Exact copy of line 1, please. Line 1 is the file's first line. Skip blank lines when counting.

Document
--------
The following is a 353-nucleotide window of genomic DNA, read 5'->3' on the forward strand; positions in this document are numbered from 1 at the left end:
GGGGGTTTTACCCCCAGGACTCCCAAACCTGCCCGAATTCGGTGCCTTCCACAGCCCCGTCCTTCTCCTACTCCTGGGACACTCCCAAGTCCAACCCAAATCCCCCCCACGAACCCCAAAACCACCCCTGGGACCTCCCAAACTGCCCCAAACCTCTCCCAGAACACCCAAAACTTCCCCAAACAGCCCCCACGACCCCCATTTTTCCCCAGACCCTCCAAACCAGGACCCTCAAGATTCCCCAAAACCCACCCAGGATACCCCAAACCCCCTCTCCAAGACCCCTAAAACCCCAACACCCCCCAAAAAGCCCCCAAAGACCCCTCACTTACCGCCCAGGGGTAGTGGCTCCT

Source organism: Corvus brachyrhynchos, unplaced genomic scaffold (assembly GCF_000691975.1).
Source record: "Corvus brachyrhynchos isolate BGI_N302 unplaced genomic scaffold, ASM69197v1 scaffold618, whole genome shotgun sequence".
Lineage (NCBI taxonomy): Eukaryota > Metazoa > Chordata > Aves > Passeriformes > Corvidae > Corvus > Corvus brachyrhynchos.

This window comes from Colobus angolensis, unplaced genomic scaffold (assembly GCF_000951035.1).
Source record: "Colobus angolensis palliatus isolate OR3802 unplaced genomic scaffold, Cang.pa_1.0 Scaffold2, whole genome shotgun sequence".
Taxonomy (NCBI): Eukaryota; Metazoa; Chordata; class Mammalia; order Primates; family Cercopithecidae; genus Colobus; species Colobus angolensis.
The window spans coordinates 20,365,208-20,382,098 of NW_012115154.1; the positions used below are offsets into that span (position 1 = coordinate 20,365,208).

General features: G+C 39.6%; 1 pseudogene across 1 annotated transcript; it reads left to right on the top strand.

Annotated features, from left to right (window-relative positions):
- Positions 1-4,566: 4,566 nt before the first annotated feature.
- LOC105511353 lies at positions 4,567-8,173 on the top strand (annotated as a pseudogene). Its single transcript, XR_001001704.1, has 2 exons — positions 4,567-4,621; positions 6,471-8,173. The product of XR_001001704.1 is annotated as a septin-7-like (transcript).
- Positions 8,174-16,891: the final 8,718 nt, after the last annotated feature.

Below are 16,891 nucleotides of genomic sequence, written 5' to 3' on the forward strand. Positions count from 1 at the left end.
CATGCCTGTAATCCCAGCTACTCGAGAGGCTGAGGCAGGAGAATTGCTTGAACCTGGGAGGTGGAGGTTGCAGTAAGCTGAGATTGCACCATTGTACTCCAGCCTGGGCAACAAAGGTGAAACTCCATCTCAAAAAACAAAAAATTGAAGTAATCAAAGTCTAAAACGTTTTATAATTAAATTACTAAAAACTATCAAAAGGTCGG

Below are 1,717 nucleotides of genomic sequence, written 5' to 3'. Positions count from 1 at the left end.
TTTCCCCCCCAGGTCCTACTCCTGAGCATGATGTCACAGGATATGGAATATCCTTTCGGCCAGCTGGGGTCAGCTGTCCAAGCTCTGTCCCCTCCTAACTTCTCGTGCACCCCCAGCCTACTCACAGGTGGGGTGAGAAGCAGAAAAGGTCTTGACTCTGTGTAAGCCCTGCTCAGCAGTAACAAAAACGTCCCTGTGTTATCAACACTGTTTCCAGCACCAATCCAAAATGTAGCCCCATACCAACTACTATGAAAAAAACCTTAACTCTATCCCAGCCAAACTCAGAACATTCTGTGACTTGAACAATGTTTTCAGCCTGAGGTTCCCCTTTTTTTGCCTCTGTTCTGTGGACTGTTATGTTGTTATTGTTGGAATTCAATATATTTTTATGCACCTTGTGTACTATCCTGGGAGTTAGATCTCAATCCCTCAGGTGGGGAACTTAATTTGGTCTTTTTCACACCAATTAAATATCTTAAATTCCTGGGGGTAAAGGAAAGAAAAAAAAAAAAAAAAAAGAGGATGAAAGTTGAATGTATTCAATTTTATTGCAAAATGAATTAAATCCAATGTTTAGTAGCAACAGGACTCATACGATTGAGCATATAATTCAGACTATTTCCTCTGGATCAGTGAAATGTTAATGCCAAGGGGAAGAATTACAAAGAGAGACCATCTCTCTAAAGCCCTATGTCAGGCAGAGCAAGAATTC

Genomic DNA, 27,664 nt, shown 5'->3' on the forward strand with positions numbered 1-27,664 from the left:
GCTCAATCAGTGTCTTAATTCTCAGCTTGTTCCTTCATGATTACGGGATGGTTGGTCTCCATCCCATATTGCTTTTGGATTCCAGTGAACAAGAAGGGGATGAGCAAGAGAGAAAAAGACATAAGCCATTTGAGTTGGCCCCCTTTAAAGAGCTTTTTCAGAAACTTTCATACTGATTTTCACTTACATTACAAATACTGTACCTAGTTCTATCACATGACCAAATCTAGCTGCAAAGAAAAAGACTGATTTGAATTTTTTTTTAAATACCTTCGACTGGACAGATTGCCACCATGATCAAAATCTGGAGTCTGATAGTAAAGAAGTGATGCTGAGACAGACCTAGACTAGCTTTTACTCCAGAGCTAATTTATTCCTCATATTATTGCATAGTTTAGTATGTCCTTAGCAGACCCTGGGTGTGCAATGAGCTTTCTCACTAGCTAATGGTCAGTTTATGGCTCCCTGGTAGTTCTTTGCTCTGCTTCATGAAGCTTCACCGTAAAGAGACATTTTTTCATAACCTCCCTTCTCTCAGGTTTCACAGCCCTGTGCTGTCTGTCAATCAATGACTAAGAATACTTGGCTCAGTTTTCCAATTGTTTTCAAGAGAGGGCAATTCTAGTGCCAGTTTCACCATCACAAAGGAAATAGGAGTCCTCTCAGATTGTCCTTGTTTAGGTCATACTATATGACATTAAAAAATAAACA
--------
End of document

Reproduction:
The following is a 353-nucleotide window of genomic DNA, read 5'->3' on the forward strand; positions in this document are numbered from 1 at the left end: